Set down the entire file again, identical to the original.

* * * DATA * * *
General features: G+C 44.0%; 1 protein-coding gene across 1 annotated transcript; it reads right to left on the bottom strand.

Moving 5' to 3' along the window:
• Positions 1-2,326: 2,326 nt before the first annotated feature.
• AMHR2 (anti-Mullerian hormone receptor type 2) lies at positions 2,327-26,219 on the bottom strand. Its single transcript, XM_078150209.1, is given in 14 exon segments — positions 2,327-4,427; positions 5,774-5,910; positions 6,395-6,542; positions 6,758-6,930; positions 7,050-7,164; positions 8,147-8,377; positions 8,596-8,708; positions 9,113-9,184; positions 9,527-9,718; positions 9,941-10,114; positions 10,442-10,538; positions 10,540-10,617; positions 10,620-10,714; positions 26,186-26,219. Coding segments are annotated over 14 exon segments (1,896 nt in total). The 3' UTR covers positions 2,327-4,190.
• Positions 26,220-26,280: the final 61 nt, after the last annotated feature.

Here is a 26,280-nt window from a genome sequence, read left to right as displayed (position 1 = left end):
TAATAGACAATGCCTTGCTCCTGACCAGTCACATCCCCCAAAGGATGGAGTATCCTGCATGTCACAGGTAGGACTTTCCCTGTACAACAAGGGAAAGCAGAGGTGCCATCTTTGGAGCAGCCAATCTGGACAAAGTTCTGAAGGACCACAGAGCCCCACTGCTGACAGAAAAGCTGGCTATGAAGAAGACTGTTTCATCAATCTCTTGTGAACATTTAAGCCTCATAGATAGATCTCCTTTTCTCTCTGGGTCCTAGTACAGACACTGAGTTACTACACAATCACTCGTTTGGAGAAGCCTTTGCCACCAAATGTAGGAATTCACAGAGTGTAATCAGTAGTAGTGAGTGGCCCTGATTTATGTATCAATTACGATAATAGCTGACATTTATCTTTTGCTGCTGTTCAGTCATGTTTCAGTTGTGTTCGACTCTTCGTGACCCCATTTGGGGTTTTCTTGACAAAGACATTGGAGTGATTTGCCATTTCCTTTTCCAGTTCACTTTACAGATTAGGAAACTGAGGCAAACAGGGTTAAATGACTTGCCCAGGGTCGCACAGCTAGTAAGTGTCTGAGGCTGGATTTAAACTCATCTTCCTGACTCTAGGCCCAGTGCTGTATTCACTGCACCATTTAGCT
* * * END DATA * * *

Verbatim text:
General features: G+C 44.0%; 1 protein-coding gene across 1 annotated transcript; it reads right to left on the bottom strand.

Moving 5' to 3' along the window:
• Positions 1-2,326: 2,326 nt before the first annotated feature.
• AMHR2 (anti-Mullerian hormone receptor type 2) lies at positions 2,327-26,219 on the bottom strand. Its single transcript, XM_078150209.1, is given in 14 exon segments — positions 2,327-4,427; positions 5,774-5,910; positions 6,395-6,542; positions 6,758-6,930; positions 7,050-7,164; positions 8,147-8,377; positions 8,596-8,708; positions 9,113-9,184; positions 9,527-9,718; positions 9,941-10,114; positions 10,442-10,538; positions 10,540-10,617; positions 10,620-10,714; positions 26,186-26,219. Coding segments are annotated over 14 exon segments (1,896 nt in total). The 3' UTR covers positions 2,327-4,190.
• Positions 26,220-26,280: the final 61 nt, after the last annotated feature.

Here is a 26,280-nt window from a genome sequence, read left to right as displayed (position 1 = left end):
TAATAGACAATGCCTTGCTCCTGACCAGTCACATCCCCCAAAGGATGGAGTATCCTGCATGTCACAGGTAGGACTTTCCCTGTACAACAAGGGAAAGCAGAGGTGCCATCTTTGGAGCAGCCAATCTGGACAAAGTTCTGAAGGACCACAGAGCCCCACTGCTGACAGAAAAGCTGGCTATGAAGAAGACTGTTTCATCAATCTCTTGTGAACATTTAAGCCTCATAGATAGATCTCCTTTTCTCTCTGGGTCCTAGTACAGACACTGAGTTACTACACAATCACTCGTTTGGAGAAGCCTTTGCCACCAAATGTAGGAATTCACAGAGTGTAATCAGTAGTAGTGAGTGGCCCTGATTTATGTATCAATTACGATAATAGCTGACATTTATCTTTTGCTGCTGTTCAGTCATGTTTCAGTTGTGTTCGACTCTTCGTGACCCCATTTGGGGTTTTCTTGACAAAGACATTGGAGTGATTTGCCATTTCCTTTTCCAGTTCACTTTACAGATTAGGAAACTGAGGCAAACAGGGTTAAATGACTTGCCCAGGGTCGCACAGCTAGTAAGTGTCTGAGGCTGGATTTAAACTCATCTTCCTGACTCTAGGCCCAGTGCTGTATTCACTGCACCATTTAGCT